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Proactive treatment options that work
A NEW MIGRAINE THEORY
Migraine used to be considered a result of stenosis or narrowing of arteries in the brain, where those arteries constricted and then had a rebound dilation. However, the current theory, the neurovascular theory, holds that the fundamental problem is neurogenic; the trigeminal nerve (main facial nerve) innervates blood vessels in the brain and acts as a feedforward mechanism, facilitating the acute attack but not the causing the actual problem.
STANDARD MIGRAINE (AND CHRONIC HEADACHE) TREATMENTS
The traditional medical model supports intervention with medication and lifestyle changes to help prevent the onset of migraines. During a migraine attack, intervention with medication is also the go-to abortive therapy. Of concern, pharmaceuticals have significant side-effect profiles.
HEALTH QUEST MIGRAINE TREATMENT OPTIONS
All treatments are non-drug, non-surgical and are safe to be used in conjunction with the majority of concurrent medical therapies. They can include:
OTHER FORMS OF HEADACHES TREATED AT HEALTH QUEST
Diagnosis and prescribed treatment programs at Health Quest are performed by Dr. Sean Grady, DC with PT privileges, CFMP, DACNB. Dr. Grady holds the prestigious Diplomate from the American Chiropractic Neurology Board (DACNB), certifying him as a Functional Neurologist and allowing him to provide, in simple terms, brain rehab for those suffering from a variety of neurological conditions. These conditions include headache/migraine, vertigo/dizziness, stroke, neuropathy, concussion and Mild Traumatic Brain Injury.
Dr. Grady is also certified as a whiplash and soft tissue injury specialist through the Whiplash Injury Biomechanics and Traumatology program at the Spine Research Institute of San Diego and is pursuing dual Fellowship certification in both Concussion/MTBI and Vestibular Rehabilitation from the American College of Functional Neurology. He is the only certified Functional Neurologist in a 40-mile radius of the Baltimore metropolitan area.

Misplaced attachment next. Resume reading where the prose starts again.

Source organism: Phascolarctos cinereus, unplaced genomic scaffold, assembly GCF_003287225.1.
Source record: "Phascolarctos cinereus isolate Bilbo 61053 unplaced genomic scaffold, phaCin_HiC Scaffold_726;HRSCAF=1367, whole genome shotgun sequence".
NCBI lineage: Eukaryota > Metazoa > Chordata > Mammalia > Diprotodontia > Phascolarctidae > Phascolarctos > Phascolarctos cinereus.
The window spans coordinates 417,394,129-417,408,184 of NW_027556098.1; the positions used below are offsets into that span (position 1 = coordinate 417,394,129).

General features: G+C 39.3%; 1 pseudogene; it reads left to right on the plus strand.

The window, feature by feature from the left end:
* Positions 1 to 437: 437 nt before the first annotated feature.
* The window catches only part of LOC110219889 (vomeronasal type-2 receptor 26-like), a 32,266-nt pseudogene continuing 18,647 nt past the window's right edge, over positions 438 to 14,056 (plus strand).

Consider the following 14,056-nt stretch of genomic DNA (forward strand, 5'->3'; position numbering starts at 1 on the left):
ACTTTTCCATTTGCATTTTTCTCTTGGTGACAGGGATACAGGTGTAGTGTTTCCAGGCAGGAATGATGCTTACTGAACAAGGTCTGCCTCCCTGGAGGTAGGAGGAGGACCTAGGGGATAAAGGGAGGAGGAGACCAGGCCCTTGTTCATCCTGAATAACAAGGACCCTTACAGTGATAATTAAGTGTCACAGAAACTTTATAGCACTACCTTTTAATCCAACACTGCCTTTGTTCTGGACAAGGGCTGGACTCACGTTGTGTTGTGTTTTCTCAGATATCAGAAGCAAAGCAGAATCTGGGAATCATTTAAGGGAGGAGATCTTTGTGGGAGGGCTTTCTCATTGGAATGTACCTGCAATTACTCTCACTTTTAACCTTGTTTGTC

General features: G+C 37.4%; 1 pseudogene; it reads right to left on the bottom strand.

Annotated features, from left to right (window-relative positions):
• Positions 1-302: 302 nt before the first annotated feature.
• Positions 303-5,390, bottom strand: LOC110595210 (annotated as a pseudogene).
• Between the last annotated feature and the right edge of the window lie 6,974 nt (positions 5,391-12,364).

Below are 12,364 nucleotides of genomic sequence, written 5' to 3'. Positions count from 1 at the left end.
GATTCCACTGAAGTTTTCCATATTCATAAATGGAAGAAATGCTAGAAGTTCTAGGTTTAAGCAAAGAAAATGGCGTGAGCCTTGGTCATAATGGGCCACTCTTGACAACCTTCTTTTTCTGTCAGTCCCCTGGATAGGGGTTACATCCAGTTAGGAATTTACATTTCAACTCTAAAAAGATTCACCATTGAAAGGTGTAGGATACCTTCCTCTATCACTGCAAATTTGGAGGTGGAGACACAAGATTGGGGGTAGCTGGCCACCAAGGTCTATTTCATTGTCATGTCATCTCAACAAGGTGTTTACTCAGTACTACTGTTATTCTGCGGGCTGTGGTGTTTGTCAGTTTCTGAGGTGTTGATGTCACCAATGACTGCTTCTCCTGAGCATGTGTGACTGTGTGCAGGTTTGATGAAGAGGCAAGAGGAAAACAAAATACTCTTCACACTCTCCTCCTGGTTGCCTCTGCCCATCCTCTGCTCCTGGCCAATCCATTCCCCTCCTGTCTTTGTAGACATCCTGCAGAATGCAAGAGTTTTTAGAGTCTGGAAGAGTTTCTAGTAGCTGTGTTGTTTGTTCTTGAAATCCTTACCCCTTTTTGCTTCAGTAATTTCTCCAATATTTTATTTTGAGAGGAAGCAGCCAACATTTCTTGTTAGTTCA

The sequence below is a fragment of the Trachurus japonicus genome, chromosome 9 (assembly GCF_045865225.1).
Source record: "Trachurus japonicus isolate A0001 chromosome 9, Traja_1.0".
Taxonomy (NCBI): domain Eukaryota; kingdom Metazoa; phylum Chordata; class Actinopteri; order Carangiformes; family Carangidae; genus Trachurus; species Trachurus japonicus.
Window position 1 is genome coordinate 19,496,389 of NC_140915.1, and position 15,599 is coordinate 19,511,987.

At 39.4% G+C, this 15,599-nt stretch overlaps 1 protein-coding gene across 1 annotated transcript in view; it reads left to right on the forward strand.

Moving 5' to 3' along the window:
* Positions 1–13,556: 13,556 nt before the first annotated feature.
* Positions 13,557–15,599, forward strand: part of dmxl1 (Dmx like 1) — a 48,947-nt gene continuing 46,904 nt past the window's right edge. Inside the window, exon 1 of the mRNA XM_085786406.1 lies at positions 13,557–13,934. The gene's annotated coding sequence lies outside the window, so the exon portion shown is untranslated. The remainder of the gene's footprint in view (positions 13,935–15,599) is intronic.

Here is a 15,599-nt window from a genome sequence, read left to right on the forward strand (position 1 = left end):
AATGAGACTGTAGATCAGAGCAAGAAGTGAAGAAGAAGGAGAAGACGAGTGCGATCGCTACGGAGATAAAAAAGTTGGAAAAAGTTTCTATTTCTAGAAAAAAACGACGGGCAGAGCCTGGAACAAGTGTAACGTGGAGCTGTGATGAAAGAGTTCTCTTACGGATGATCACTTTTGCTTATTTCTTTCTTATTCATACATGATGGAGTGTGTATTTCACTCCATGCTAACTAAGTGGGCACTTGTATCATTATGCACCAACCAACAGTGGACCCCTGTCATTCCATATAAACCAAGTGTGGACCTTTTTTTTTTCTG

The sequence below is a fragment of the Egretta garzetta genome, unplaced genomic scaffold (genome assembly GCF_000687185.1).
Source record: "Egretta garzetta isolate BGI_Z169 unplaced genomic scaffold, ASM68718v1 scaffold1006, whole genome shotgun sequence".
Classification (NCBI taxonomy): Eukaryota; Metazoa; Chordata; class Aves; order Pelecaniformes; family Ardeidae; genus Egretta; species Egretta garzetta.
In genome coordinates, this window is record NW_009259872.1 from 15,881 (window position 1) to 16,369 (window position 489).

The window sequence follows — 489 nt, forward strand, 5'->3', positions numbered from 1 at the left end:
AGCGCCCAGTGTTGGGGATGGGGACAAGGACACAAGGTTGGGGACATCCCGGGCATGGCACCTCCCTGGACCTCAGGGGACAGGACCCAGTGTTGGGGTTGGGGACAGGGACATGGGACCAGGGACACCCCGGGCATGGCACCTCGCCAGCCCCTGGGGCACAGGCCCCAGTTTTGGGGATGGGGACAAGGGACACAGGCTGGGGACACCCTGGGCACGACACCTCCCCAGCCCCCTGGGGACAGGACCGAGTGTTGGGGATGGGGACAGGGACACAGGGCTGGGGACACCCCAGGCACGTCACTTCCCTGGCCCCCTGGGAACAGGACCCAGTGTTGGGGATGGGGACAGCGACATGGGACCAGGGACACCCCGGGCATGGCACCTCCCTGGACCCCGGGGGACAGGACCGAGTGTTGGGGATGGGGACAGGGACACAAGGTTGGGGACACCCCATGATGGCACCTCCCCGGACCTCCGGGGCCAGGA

Typically, a Functional Neurologist serves in the same consulting manner as a Medical Neurologist. The difference is that the therapies or applications of a Functional Neurologist do not include drugs or surgery. The treatments are brain-based and follow the principles of neuroplasticity, the notion that the nervous system can change according to the stimulation it is exposed to.
As mentioned above, although the Functional Neurology model does not employ medication or surgery, Dr. Grady will work with other medical providers and specialists to ensure a cooperative and integrative approach to every patient’s health goals.
Francesca Puledda, P. J. (2016). Current Approaches to Neuromodulation in Primary Headaches: Focus on Vagal Nerve and Sphenopalatine Ganglion Stimulation. Current Pain Headache Reports.
Goadsby, P. (2012). Pathophysiology of migraine. Annals of Indian Academy of Neurology, S15-S22.
Jasvinder Chawla, M. M. (2017, May 10). Medscape - Migraine Headache. Retrieved from medscape.com: http://emedicine.medscape.com/article/1142556-overview#a2
Lipton RB, Scher AI, Kolodner K, Liberman J, Steiner TJ, & Stewart WF. (2002). Migraine in the United States: epidemiology and patterns of health care use. Neurology, 885-94.